Sen. Ted Kennedy backs Obama
the numbers from wsj:
With 99% of the precincts counted, Mr. Obama took 55% of the vote, largely due to his strong support among African-American voters who make up half of all registered Democrats in the state. Mrs. Clinton followed with 27%, and John Edwards, a South Carolina native, won 18%.
A CNN exit poll showed that 82% of black men and 79% of black women voted for Mr. Obama, many of whom reside in the largely black districts of Columbia and Greenville.
Mr. Obama also gained 25 Democratic National Convention delegates, Mrs. Clinton won 12 and Mr. Edwards eight. Overall, Mrs. Clinton has 249 delegates, followed by Mr. Obama with 167 and Mr. Edwards with 58.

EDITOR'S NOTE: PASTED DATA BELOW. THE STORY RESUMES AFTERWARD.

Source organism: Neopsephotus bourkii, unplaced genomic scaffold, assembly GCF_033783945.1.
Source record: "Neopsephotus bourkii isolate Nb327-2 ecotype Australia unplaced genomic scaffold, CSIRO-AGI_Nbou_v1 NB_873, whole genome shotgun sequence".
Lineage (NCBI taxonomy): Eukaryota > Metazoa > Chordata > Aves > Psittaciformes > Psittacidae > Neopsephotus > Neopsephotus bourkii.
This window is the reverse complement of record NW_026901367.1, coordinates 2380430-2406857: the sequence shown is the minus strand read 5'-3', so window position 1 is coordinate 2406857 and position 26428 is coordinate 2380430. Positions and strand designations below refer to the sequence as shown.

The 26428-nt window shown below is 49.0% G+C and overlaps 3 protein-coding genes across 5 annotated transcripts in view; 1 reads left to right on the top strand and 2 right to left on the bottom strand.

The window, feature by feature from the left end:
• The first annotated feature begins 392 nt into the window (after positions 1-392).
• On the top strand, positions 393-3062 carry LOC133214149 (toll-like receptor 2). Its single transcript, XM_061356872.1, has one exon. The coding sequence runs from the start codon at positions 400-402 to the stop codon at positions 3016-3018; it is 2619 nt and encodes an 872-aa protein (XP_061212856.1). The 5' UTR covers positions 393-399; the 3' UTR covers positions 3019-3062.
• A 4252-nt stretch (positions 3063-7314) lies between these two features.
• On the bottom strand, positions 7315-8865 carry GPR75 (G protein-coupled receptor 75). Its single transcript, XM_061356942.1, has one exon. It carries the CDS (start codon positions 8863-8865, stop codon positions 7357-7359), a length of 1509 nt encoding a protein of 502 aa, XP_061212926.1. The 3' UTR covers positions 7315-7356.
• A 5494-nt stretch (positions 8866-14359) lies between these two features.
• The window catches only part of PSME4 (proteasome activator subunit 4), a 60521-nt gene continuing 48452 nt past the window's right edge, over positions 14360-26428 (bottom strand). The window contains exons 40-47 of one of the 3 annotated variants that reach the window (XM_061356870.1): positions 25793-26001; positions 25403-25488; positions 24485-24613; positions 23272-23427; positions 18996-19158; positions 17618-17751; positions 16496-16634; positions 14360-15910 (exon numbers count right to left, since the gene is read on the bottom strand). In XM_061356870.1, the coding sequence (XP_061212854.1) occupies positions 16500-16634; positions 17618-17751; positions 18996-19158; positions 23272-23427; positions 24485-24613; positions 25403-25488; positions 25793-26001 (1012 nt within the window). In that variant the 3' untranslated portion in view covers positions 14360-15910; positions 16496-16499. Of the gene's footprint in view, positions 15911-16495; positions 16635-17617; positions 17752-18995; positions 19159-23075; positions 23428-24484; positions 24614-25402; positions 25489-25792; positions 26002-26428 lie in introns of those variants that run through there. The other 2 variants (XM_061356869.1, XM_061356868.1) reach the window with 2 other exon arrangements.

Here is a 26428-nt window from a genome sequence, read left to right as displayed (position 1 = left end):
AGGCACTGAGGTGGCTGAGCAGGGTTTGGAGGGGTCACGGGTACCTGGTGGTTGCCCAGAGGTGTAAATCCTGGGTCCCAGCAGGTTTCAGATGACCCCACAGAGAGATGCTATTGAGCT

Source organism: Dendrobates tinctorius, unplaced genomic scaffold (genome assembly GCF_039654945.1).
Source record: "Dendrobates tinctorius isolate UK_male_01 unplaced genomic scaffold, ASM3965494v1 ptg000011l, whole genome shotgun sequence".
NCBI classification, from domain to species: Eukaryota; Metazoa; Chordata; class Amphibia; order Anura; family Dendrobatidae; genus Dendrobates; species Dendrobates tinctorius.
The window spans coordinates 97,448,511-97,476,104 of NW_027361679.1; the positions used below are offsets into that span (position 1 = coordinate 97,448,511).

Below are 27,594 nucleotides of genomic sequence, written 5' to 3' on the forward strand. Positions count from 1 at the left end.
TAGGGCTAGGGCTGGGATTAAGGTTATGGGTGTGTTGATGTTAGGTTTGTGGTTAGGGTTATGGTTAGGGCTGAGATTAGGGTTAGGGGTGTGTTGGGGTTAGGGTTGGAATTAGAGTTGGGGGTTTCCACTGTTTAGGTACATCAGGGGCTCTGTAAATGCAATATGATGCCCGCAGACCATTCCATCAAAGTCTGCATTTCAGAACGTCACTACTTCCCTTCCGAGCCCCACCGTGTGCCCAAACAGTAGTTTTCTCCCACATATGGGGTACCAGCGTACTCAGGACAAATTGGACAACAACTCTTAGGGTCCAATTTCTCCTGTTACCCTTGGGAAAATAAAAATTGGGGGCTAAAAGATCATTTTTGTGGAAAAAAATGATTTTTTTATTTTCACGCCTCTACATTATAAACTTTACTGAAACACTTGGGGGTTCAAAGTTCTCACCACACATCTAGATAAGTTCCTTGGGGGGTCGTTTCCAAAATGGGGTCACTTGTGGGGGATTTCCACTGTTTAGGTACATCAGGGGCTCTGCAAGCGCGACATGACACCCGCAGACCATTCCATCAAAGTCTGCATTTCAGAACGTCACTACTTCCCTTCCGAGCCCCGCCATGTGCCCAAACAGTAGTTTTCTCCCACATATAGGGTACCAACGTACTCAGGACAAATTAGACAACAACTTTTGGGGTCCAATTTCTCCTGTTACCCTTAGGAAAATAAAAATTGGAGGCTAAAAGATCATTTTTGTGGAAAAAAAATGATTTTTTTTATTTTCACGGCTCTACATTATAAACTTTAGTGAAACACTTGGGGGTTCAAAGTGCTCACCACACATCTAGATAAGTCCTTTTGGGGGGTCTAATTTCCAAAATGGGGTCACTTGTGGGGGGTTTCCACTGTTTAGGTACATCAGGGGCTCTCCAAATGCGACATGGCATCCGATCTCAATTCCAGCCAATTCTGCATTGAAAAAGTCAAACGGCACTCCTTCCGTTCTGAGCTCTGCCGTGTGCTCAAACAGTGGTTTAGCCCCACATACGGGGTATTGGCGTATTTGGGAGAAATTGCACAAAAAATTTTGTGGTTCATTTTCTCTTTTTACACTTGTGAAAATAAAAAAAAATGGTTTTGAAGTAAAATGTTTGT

With this wave of momentum, Mr. Obama moves to the coast-to-coast competition for more than 1,600 delegates. South Carolina shows that Mr. Obama couldn't only make a strong finish in largely black states like Georgia and Alabama but also in important states with dominantly white electorates like Illinois, California and Mrs. Clinton's home state, New York.
Mrs. Clinton still fared well in her core demographic of white women, 44% of whom voted for the former first lady. Mr. Edwards played an important part in Mrs. Clinton's finish, taking 43% of the white-male vote and 34% of all white women. The former North Carolina senator dominated in Seneca, the town he was born in.